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Friends and peers. The responses in this subcategory represent the difficulties the participants have experienced in their relationships with friends and/or peers within the context of HIV. Self-isolation and distancing from friends appear to be common themes voiced by the participants. This distancing appears self-protective in that by avoiding friendships the participants can avoid the pain that may be inflicted by friends who are unsupportive of their HIV status. "Since I was diagnosed, I never usually interact with people that much, I interact but not on a friend to friend basis ... I don't keep a lot of friends." "So, by being positive, you look at people a lot different ... now I know I really need to get my life together and start looking at my friends ... the kind of stuff so-called friends have used hurts you."
Families. Responses in this subcategory reflect the difficult experiences that the participants have had with either their own family members or their significant other's family. Rejection by family members appeared to be a theme for the participants. Some participants felt exiled, either from their own families or the families of their significant others. "I think maybe, well, everybody [in my family] is turning against me and trying to push me away," said one. Another commented, "[His mother] loved me at first ... then once she found out, she didn't want me in her house anymore. It's like I'm killing her son."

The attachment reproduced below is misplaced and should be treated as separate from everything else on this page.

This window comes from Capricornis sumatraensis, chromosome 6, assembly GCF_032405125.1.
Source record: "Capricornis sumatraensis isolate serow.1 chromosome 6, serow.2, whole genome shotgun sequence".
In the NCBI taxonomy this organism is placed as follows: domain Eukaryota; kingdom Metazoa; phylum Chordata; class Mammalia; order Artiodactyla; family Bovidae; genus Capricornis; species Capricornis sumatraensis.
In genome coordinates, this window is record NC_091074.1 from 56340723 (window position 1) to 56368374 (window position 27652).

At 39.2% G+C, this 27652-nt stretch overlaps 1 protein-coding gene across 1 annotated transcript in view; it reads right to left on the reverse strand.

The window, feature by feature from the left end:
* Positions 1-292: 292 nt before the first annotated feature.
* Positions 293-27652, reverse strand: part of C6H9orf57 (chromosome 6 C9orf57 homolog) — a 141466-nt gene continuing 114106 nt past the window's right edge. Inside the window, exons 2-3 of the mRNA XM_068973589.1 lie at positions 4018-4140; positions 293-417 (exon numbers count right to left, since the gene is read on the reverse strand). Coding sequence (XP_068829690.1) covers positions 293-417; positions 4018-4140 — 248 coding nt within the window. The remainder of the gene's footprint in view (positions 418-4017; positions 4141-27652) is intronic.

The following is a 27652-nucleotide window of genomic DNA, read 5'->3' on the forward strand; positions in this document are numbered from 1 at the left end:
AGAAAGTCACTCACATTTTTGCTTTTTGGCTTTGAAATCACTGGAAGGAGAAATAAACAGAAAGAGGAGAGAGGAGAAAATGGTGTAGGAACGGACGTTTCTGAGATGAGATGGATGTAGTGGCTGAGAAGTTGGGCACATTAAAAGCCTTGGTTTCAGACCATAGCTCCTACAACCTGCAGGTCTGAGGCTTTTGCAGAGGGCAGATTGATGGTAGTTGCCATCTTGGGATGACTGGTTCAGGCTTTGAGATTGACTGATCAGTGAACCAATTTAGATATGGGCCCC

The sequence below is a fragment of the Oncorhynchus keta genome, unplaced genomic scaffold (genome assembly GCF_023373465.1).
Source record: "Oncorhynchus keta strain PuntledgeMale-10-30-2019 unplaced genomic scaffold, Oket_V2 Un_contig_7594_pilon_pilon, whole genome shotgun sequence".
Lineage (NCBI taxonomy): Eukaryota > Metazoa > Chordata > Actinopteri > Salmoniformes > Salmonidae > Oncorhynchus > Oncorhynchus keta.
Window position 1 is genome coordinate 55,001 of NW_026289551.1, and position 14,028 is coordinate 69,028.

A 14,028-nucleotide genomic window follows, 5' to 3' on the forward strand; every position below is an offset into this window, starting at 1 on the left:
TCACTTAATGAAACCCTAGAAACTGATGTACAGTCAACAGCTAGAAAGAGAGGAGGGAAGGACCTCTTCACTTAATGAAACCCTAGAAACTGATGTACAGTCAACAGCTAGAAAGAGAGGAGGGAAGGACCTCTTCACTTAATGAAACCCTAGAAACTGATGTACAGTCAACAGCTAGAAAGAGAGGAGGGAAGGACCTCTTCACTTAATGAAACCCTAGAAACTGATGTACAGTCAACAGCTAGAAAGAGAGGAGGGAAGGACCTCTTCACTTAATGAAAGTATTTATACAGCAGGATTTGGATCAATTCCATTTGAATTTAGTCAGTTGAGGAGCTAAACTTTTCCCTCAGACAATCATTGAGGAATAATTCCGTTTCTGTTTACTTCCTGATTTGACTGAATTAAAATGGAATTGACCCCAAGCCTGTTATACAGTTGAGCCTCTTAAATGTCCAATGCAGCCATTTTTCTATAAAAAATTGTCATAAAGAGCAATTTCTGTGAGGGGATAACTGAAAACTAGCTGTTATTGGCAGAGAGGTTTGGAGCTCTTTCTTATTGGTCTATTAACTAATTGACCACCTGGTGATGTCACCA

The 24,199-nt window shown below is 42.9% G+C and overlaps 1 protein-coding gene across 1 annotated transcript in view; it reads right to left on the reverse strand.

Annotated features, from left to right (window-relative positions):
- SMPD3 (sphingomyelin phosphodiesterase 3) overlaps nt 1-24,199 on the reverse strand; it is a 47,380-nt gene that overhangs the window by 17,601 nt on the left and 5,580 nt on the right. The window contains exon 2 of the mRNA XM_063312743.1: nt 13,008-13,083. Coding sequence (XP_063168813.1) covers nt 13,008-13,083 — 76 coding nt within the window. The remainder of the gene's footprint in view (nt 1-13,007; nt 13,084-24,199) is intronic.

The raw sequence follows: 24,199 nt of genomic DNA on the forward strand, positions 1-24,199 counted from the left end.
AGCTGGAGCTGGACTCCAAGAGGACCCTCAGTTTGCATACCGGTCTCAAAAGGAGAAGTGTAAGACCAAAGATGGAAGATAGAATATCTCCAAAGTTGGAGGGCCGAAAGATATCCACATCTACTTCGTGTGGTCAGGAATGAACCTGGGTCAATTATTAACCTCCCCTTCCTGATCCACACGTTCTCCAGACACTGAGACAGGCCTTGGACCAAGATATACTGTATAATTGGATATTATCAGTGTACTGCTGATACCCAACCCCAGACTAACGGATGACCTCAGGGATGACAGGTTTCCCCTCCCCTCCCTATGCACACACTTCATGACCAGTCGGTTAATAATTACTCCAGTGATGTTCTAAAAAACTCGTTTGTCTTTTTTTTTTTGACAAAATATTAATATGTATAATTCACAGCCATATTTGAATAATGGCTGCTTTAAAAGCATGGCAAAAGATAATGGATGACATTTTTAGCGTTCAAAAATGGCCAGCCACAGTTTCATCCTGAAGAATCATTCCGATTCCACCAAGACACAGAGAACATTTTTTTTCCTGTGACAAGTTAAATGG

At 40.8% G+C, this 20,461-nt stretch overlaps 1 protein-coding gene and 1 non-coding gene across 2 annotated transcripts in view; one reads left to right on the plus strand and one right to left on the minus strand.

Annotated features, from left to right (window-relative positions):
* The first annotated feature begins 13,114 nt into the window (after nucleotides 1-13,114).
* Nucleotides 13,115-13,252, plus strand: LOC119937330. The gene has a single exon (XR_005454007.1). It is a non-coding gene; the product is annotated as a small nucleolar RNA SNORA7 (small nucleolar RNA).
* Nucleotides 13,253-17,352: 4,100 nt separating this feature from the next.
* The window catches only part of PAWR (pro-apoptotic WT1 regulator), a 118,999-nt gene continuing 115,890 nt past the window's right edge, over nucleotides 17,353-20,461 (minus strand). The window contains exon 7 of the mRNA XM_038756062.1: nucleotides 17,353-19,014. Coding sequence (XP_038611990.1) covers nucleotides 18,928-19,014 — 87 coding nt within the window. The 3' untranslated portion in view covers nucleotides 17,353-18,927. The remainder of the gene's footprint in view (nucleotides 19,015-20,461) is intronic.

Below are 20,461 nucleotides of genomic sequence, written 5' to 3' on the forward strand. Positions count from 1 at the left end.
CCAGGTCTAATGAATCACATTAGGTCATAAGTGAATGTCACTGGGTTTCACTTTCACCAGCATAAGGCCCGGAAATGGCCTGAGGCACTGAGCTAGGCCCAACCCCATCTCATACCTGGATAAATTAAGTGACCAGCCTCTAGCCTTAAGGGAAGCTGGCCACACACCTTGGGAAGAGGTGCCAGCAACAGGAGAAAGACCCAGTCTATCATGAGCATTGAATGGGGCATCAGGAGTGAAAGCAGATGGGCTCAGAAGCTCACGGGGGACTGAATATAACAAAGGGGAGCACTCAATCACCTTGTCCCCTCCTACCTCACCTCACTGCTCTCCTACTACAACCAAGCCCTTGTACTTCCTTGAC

Intimate/dating partners. These responses reflect the difficulties that the participants have had either in contemplating or establishing intimate relationships. One theme that appeared concerns infecting a partner. This concern might reflect the participant's fear, or perhaps the participant is being told by those around him or her that he or she should not become sexually involved with a partner. "I mean, personally, I don't want to get in no relationship, especially that I'm HIV positive and can infect somebody. I don't want no relationship at all." "The difficult part of it is, okay, it's like I found somebody but certain people are trying to stop us from being together [because of HIV], and that's difficult for me."